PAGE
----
June 30.

With our 7:30 a.m. bus departure for Corrientes looming, sleep was more of a threat than a comfort. A few of us packed our bags and brought them to the lobby, where we slept sitting on a couch until the bus arrived less than an hour later. We slept en route to Corrientes and stopped in the town of San Ignacio to stretch our legs. There we toured the ruins of the Guaranitic (Jesuit) Missions. The long awaited World Cup quarterfinal between Argentina and Germany was played that day and we crowded into a packed restaurant for lunch, with people watching a single television on the bar. The close game, too suspenseful to watch at times, kept us on our feet, but ended with a shootout that declared Germany the winner.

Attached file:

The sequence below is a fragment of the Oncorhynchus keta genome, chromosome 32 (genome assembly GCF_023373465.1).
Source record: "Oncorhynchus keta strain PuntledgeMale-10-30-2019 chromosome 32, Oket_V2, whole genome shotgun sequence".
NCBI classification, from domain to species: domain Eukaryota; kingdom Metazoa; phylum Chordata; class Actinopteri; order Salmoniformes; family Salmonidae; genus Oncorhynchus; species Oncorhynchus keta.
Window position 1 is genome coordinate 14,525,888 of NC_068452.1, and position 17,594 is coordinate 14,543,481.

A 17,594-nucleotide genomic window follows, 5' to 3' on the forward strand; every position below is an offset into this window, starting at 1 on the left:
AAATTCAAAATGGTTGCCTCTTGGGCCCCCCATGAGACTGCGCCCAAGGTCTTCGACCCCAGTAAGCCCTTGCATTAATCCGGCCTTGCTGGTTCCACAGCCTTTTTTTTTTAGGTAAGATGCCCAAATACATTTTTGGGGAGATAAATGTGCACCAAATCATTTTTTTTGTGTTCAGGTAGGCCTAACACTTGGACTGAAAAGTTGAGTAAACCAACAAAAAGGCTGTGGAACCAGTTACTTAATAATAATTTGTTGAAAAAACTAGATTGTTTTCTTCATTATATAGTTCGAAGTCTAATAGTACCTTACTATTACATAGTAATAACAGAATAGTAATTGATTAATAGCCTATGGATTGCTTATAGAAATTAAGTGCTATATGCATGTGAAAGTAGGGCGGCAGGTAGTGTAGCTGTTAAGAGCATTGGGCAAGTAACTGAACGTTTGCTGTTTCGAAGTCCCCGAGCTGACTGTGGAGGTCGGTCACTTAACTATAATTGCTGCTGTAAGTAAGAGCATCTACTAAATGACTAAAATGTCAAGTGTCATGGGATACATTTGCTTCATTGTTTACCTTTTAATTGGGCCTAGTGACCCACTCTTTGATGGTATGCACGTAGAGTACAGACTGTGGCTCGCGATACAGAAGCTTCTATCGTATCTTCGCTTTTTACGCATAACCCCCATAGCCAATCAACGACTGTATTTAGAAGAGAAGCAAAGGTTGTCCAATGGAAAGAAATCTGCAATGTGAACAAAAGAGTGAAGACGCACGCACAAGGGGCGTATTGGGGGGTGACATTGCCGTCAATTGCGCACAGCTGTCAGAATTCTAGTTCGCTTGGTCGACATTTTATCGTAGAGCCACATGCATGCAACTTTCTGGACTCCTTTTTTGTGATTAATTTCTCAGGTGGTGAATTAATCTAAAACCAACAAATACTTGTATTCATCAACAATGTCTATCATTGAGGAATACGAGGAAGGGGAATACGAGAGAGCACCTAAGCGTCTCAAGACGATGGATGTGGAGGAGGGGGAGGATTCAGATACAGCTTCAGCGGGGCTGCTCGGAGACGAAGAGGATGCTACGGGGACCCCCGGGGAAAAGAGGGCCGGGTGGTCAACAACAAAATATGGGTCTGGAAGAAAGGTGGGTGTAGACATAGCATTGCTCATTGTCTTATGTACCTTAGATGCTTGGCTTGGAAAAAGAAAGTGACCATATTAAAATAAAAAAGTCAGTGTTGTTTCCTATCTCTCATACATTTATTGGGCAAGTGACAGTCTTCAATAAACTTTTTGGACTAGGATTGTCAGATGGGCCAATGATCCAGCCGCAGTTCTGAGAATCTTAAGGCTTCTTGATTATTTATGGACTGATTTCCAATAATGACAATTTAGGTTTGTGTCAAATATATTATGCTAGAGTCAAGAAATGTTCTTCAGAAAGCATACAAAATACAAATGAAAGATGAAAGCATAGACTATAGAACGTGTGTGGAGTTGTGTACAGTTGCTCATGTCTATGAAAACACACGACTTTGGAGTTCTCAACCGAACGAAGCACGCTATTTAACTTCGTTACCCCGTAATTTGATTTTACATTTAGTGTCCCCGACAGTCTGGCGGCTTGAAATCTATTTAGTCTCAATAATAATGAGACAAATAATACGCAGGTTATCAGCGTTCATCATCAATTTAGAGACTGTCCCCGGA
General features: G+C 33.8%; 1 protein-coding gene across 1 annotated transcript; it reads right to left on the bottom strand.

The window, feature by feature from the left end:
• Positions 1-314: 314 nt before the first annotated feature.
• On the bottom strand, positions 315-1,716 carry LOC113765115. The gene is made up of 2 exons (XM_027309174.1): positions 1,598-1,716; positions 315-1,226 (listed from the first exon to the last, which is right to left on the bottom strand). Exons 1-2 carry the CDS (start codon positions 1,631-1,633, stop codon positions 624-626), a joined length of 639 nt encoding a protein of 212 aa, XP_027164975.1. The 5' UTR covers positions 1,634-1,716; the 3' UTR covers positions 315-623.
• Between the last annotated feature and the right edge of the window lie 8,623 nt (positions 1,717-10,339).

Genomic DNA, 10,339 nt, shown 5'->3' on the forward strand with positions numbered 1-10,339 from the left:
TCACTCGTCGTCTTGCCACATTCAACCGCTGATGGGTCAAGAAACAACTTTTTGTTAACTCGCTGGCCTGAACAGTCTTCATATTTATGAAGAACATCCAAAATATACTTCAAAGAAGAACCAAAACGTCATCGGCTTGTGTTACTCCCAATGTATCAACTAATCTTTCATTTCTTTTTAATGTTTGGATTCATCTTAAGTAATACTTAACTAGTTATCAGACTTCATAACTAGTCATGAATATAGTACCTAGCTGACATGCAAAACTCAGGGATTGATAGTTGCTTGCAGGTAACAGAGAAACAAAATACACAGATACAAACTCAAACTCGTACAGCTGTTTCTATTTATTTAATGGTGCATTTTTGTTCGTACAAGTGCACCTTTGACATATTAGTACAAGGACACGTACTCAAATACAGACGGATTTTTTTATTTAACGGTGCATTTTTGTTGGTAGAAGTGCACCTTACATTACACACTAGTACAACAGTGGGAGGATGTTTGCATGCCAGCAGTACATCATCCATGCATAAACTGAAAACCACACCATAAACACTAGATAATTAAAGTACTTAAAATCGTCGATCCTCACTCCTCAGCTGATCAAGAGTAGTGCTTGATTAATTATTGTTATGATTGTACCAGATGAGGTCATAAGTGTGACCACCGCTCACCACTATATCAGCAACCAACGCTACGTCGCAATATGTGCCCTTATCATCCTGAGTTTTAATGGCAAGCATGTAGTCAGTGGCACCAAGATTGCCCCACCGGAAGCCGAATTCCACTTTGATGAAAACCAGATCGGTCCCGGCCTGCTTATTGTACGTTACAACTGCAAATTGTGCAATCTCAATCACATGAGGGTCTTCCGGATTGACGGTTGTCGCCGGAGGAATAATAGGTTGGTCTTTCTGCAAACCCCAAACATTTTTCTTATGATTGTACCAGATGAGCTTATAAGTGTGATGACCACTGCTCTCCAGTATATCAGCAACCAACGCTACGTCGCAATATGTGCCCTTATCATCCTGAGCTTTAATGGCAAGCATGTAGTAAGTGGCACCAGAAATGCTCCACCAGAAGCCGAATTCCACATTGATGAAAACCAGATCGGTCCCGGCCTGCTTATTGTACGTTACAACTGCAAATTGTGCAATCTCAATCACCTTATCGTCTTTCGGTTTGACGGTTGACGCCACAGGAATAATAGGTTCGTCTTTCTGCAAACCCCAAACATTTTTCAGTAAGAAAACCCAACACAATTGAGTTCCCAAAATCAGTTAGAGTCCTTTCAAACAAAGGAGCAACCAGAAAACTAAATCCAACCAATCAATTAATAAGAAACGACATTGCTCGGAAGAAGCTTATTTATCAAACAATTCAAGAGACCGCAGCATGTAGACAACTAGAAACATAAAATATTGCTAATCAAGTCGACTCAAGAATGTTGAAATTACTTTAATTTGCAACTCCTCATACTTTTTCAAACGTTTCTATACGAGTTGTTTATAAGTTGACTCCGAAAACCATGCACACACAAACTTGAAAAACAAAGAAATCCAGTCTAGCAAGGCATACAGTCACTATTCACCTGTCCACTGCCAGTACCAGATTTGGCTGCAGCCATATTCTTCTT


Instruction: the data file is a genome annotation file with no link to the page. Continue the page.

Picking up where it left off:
Corrientes. July 1.

We focused on our final match against the Sixty Rugby Club, arguably the best in Argentina, with a few national players on its roster. On the ride to Resistancia, Chaco, 10 minutes outside of Corrientes, we watched the city fade into fields and small houses. The road became less and less paved, and at the end of a dirt road were two rugby pitches with bleachers and a clubhouse. No matter how remote the location, or seemingly affluent or rural, every club has its own fields true home pitch. It’s no wonder that the Argentinean community is so rugby friendly rugby is a fixture of the community.

Furies 26, Sixty RFC 05.